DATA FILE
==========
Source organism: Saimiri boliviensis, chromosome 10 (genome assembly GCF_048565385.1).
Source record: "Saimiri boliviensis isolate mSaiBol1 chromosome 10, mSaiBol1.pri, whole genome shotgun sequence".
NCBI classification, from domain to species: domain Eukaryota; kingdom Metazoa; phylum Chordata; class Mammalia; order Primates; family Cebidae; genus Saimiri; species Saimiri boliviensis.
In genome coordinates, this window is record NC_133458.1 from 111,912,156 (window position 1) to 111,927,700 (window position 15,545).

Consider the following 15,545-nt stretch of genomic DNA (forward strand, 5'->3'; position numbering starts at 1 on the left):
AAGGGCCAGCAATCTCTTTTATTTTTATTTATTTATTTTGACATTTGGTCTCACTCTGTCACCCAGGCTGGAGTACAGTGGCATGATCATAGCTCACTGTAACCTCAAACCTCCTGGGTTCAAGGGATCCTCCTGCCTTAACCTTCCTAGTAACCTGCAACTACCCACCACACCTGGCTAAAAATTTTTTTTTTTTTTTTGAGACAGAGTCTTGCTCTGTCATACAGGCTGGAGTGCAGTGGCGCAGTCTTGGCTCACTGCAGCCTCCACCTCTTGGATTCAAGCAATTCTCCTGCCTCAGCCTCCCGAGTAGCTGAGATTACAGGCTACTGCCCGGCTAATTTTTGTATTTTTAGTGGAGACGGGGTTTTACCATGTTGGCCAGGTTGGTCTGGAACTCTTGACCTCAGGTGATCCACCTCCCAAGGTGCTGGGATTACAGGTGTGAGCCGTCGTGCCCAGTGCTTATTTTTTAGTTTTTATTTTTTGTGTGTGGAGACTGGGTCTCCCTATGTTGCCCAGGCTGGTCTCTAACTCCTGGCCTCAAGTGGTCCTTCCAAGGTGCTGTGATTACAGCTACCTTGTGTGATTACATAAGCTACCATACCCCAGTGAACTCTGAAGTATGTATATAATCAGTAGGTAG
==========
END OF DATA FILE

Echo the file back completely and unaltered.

Source organism: Saimiri boliviensis, chromosome 10 (genome assembly GCF_048565385.1).
Source record: "Saimiri boliviensis isolate mSaiBol1 chromosome 10, mSaiBol1.pri, whole genome shotgun sequence".
NCBI classification, from domain to species: domain Eukaryota; kingdom Metazoa; phylum Chordata; class Mammalia; order Primates; family Cebidae; genus Saimiri; species Saimiri boliviensis.
In genome coordinates, this window is record NC_133458.1 from 111,912,156 (window position 1) to 111,927,700 (window position 15,545).

Consider the following 15,545-nt stretch of genomic DNA (forward strand, 5'->3'; position numbering starts at 1 on the left):
AAGGGCCAGCAATCTCTTTTATTTTTATTTATTTATTTTGACATTTGGTCTCACTCTGTCACCCAGGCTGGAGTACAGTGGCATGATCATAGCTCACTGTAACCTCAAACCTCCTGGGTTCAAGGGATCCTCCTGCCTTAACCTTCCTAGTAACCTGCAACTACCCACCACACCTGGCTAAAAATTTTTTTTTTTTTTTTGAGACAGAGTCTTGCTCTGTCATACAGGCTGGAGTGCAGTGGCGCAGTCTTGGCTCACTGCAGCCTCCACCTCTTGGATTCAAGCAATTCTCCTGCCTCAGCCTCCCGAGTAGCTGAGATTACAGGCTACTGCCCGGCTAATTTTTGTATTTTTAGTGGAGACGGGGTTTTACCATGTTGGCCAGGTTGGTCTGGAACTCTTGACCTCAGGTGATCCACCTCCCAAGGTGCTGGGATTACAGGTGTGAGCCGTCGTGCCCAGTGCTTATTTTTTAGTTTTTATTTTTTGTGTGTGGAGACTGGGTCTCCCTATGTTGCCCAGGCTGGTCTCTAACTCCTGGCCTCAAGTGGTCCTTCCAAGGTGCTGTGATTACAGCTACCTTGTGTGATTACATAAGCTACCATACCCCAGTGAACTCTGAAGTATGTATATAATCAGTAGGTAG